Oakland Raiders

Raiders continue down losing path

Veteran safety Charles Woodson knows not much was expected of the Raiders this season by most outside the organization.

And all Woodson can do is shake his head as he sees the Raiders prove the pundits right.

The Raiders dropped to 0-2 with a lackluster showing in their home opener, a 30-14 loss to the Houston Texans on Sunday at O.co Coliseum.

The offense had four turnovers and the defense offered little resistance as the Raiders looked every bit the worst team in the NFL as some predicted they would be.

“It’s frustrating because everything other people say about you, you’re making them right,” Woodson said. “It’s almost like you’re allowing other people to write your story, and we’re not going out there and doing anything about it. It’s hard. I’m really embarrassed.”

The Raiders believed a roster bolstered by veterans they hoped still had some playmaking ability would make the team better. But the Texans ran the ball at will. And when Houston quarterback Ryan Fitzpatrick passed, he was rarely bothered by the defense.

Houston opened the game by going 80 yards with relative ease in 10 plays for a touchdown, capping the drive when Fitzpatrick found defensive end J.J. Watt, in the game at tight end, wide open in the end zone for a 1-yard score.

Arian Foster scored the next Houston touchdown on a 5-yard run late in the first quarter and the rout was on as the Texans built a 27-0 lead in the third quarter.

“When I came into the stadium on the bus and I saw the fans there,” Woodson said. “Everybody’s optimistic. It’s our first home game and they’re excited to see their Raiders. And what was that we put out there on the field? That’s embarrassing. I’m embarrassed for this team, I’m embarrassed for the fans and the thing about it, I’m a part of it.”

Raiders coach Dennis Allen summed up the day with: “That’s a recipe for getting your butt kicked.”

He added: “We’ve got to make a conscious decision that we want to get this thing changed.”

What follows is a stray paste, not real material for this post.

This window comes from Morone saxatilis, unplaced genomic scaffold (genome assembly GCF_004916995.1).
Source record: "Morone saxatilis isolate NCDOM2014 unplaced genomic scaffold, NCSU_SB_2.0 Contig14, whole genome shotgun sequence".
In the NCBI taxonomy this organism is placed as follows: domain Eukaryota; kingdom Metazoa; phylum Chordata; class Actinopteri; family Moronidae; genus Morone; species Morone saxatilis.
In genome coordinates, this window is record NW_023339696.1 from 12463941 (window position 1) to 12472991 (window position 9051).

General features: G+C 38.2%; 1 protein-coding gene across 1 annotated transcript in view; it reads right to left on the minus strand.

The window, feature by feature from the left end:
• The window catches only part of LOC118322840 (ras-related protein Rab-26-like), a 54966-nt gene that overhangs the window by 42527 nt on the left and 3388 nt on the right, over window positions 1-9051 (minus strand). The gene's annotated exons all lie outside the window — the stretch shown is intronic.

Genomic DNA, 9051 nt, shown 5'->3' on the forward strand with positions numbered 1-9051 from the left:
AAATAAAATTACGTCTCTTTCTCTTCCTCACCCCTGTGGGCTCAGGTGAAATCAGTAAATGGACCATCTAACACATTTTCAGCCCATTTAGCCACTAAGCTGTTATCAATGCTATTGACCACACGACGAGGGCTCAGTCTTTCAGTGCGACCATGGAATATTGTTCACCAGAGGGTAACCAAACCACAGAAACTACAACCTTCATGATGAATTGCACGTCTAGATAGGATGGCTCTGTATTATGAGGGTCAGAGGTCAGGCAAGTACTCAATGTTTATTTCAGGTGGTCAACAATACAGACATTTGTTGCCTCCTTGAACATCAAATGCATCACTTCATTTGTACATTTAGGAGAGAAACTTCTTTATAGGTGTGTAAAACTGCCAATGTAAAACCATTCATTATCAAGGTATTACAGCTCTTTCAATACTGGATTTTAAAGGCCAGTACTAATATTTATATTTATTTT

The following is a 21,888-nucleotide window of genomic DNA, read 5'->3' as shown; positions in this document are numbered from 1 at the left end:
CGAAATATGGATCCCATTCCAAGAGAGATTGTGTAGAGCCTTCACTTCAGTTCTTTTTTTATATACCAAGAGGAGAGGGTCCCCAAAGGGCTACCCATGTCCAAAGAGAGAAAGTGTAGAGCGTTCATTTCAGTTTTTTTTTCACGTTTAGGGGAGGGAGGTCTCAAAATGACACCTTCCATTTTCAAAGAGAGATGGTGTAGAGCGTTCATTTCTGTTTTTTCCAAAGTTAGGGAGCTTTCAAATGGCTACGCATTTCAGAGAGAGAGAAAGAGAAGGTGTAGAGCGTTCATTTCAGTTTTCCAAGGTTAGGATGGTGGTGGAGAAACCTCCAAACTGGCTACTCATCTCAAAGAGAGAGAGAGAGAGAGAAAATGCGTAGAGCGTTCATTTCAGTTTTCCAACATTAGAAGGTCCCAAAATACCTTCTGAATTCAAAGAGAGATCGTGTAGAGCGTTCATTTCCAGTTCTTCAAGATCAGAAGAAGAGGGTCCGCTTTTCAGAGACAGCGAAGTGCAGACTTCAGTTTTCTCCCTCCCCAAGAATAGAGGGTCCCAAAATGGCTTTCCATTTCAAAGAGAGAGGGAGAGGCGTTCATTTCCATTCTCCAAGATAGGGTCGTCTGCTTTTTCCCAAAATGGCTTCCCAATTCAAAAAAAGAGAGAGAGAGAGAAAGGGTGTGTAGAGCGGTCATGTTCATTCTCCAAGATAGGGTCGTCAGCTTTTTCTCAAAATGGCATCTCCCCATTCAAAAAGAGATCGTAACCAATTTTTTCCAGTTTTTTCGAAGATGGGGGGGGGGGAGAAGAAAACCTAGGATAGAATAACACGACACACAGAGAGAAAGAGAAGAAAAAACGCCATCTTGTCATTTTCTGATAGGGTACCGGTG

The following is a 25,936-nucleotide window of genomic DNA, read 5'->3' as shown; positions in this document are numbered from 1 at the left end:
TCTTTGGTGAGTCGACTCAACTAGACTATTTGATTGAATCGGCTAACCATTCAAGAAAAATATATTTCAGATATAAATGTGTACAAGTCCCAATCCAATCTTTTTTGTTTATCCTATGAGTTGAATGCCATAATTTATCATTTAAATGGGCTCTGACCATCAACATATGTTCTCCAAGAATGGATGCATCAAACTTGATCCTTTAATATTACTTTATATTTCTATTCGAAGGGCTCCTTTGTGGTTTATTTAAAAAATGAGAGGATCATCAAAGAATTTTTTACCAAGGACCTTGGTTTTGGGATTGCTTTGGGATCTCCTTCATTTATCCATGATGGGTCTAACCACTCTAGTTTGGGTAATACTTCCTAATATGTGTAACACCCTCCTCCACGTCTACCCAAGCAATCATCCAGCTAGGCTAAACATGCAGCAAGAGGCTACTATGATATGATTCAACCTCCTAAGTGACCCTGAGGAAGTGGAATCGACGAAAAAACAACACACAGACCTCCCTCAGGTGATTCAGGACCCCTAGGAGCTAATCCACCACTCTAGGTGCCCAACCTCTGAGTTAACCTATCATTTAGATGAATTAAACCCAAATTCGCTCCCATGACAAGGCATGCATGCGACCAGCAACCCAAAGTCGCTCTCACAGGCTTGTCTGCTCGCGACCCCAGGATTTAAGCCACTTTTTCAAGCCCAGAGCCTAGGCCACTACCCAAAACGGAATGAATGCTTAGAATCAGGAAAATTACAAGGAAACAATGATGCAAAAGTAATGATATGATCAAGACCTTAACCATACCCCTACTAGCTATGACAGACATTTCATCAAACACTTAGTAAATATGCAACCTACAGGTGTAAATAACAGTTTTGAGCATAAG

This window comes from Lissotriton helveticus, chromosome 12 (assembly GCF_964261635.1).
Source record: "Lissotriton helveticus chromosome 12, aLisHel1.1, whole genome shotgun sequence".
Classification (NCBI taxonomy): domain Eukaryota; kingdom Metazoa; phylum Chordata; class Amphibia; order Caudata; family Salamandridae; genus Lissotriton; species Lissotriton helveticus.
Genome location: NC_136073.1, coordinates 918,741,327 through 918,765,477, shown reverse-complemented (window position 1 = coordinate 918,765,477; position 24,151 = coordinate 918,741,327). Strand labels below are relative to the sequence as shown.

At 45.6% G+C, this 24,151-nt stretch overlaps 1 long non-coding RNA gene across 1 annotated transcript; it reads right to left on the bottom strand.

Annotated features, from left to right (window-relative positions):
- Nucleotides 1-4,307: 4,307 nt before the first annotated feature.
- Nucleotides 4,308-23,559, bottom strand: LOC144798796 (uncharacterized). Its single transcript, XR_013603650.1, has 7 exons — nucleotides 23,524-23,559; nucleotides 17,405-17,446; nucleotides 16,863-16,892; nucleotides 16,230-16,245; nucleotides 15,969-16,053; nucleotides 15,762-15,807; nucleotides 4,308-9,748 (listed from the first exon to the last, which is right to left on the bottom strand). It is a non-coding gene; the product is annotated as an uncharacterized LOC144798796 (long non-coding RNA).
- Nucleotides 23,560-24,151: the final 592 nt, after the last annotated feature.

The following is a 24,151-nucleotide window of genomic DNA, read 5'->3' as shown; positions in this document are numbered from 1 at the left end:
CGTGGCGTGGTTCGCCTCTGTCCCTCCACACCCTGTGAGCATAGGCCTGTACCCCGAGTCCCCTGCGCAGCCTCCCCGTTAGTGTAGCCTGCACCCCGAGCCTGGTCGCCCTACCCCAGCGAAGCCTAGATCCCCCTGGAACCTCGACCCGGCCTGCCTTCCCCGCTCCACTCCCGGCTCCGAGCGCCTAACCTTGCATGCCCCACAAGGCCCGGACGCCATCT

Oakland rookie quarterback Derek Carr passed for 263 yards and a touchdown, but he also threw two interceptions. And in another sign the offense had problems, Carr was the Raiders’ leading rusher with 58 yards, 41 coming on one run.

“When they scored (early) we had to get away from our runs,” Carr said.

Carr’s 57 rushing yards lead the team through two games.

Tight end Mychal Rivera fumbled as did wide receiver James Jones, who fumbled twice on the same play before losing the ball at the Texans’ 4-yard line before halftime.

The Texans (2-0) had no turnovers.

Foster ran for 138 yards and a touchdown. Fitzpatrick completed 14 of 19 passes for 139 yards and two touchdowns.

Allen was left searching for ways to fix the many problems on both sides of the ball after what he believes was a good week of preparation.

“We had a good week of practice, and to come out and play like we did is ... we need a change,” Allen said. “We need to do better because we’re a better football team than we put on the field (Sunday).”

What changes need to be made are up for discussion.

“Something’s got to be done,” Woodson said. “I don’t know what it is, but we’ve got to do better.”

Next for the Raiders are the New England Patriots on the road followed by the Miami Dolphins in London.

Being blocked too easily, being out of position and turnovers are things the Raiders must fix if they hope to enter their bye week better than 0-4.

“I think the mistakes are correctable, but we said that last week,” Woodson said. “How many weeks in a row are we going to say the mistakes are correctable before we get to a point where you realize they aren’t correctable? I don’t know.”

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